5 replies

  1. Fascinating post. Your point about “everything” being based on the pastor is exactly why I think we need to keep moving pastors. I’ve seen Methodist churches torn apart when a “popular” pastor moves. I can only imagine what would happen at our Methodist mega-churches if the bishop moved the pastor – like that could happen.

    • Pigs fly, hell freezes over, yada, yada — we talk a good game. Isn’t it interesting how some of our most protected, least connectional pastors are now teaching us what it means to be Methodist?

  2. The Connection though is broken across the board. If this situation reflects anything it is that maybe for too long we have tolerated church’s that have failed to perform the basic goal of outreach and disciple making. They saw a threat that shown a bright light on their inability to perform and instead of asking what can they do to radically reach the people whom they are called to minister to they instead throw out the ‘trouble maker’.
    I was lay teacher in a Children’s ministry in a large mega church in Maple Grove, Minnesota for two years. There was a realization that there needed to be intentional formation and the sermons and programming hit on this. For me it was a revisiting of confirmation and that wasn’t for me. But there was a stepping back to rethink what was happening in the formation of disciples.
    That being said the church was based on a personality and let the executive minister pretty much run things day to day. There was little lay participation in the congregation and getting teachers to teach was a tough thing.
    That being said, the UMC congregations I have supported are typically based around lay member ‘stars’ who do the signature ministry. Too many pastors assume neglect fishing for people to follow Christ. The allure of giving units is too great. There is a lack of adult development that takes place in the sermons. Too much time is spent on social issues and not enough time on the basics of being a disciple and encouraging organic ministries that reach radically different people.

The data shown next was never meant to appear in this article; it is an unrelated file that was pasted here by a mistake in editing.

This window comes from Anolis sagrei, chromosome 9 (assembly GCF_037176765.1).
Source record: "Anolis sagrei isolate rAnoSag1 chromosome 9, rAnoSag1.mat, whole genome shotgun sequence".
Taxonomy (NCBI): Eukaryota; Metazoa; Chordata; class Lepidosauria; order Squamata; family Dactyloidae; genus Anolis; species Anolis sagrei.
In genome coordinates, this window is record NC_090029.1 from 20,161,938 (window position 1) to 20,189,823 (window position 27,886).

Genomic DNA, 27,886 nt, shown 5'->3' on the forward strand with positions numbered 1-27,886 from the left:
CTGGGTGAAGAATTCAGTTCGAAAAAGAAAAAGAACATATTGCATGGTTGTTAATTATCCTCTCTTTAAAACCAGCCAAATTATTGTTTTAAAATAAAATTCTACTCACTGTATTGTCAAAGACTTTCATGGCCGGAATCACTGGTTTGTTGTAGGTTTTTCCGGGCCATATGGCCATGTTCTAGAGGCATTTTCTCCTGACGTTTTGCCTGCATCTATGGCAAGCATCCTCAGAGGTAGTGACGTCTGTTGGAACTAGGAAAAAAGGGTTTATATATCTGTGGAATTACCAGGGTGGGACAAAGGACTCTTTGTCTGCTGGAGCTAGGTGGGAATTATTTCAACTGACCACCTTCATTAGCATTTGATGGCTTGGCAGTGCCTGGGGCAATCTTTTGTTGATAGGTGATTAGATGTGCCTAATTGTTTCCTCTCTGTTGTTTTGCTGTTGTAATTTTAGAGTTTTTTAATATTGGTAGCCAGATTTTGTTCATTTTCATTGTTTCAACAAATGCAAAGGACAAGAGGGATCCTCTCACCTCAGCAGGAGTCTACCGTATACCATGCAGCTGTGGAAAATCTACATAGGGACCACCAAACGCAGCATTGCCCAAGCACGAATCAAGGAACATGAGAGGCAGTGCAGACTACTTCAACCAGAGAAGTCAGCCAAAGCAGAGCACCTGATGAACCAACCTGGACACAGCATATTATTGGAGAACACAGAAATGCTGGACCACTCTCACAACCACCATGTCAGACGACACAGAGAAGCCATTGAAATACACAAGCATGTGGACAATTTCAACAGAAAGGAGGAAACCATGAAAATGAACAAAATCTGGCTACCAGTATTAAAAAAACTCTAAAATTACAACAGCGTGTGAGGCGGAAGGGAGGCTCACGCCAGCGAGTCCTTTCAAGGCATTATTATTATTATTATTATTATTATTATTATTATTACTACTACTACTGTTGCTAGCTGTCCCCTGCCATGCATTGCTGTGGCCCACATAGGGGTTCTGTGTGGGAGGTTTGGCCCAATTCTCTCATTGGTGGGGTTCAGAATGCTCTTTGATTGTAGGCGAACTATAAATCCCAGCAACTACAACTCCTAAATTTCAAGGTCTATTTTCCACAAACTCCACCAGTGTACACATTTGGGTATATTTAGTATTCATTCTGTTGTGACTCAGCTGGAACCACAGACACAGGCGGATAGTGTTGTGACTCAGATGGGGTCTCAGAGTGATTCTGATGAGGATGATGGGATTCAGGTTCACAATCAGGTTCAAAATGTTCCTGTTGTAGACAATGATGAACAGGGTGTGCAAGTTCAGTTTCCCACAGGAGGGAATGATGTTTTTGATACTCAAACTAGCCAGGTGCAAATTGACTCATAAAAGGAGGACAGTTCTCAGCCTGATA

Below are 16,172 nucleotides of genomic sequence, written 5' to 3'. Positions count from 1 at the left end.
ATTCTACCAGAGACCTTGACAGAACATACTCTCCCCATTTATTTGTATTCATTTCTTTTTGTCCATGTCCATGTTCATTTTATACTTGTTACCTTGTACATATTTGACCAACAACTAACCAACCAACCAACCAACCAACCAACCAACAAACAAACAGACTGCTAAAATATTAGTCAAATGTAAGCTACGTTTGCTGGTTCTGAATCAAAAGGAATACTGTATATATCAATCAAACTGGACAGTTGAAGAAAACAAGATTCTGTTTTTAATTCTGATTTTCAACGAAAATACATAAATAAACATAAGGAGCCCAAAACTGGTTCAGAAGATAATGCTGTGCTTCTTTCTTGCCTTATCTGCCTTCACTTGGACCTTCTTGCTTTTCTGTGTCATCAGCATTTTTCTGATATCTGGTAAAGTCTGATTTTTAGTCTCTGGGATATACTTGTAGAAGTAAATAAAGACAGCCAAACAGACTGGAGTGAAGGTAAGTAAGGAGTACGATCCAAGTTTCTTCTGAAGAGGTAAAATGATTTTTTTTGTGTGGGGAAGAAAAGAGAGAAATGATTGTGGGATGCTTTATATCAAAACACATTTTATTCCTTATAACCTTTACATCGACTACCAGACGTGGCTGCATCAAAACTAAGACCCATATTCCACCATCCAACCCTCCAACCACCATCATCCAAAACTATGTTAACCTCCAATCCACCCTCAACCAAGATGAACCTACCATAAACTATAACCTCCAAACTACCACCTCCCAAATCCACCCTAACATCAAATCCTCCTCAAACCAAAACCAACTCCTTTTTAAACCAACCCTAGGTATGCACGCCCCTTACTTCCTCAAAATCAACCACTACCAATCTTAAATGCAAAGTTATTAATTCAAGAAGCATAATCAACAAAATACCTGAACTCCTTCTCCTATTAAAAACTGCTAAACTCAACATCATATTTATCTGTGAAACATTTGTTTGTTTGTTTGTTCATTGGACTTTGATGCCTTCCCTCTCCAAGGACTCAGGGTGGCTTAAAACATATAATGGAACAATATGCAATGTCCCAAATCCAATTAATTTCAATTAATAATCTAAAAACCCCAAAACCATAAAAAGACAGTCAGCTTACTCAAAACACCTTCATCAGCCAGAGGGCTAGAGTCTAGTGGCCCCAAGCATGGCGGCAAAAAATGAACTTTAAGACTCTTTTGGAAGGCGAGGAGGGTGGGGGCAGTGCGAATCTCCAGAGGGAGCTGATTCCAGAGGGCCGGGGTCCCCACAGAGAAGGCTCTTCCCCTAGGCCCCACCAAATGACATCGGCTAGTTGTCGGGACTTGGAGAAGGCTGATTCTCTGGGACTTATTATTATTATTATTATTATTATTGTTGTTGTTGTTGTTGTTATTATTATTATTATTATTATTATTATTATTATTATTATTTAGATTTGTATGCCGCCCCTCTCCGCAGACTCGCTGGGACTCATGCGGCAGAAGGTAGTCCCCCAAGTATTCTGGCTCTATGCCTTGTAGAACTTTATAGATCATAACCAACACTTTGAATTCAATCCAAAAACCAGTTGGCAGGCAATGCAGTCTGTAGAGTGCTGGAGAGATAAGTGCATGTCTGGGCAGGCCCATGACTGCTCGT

So while I agree with many your assessments, I have been involved up close and personal, I challenge that the UMC systems of apportionment, assignment, outreach, and connection have proved to be any more valid at the task of bring Christ into the world. In many ways our General Conference has many of the same faults.

    • When I talk about healthy church systems — at any level — that, by definition means that the focus in on disciple-making, servant ministry, and a balance between inward and outward focus. Any thing less doesn’t qualify.

      I do believe that the UMC is a fixable system, but not in the current institutional preservation mode. Path 1, ReThink Church, etc. are not taking us to a new place. They are merely desperation ploys in the absence of vision and courage. We are numbers driven — at all levels. The majority of decision makers are unwilling to sacrifice quantity for quality. Until that changes, we will experience more of what we already have. As I said in another post — we need revolutionary leadership, not revisionist.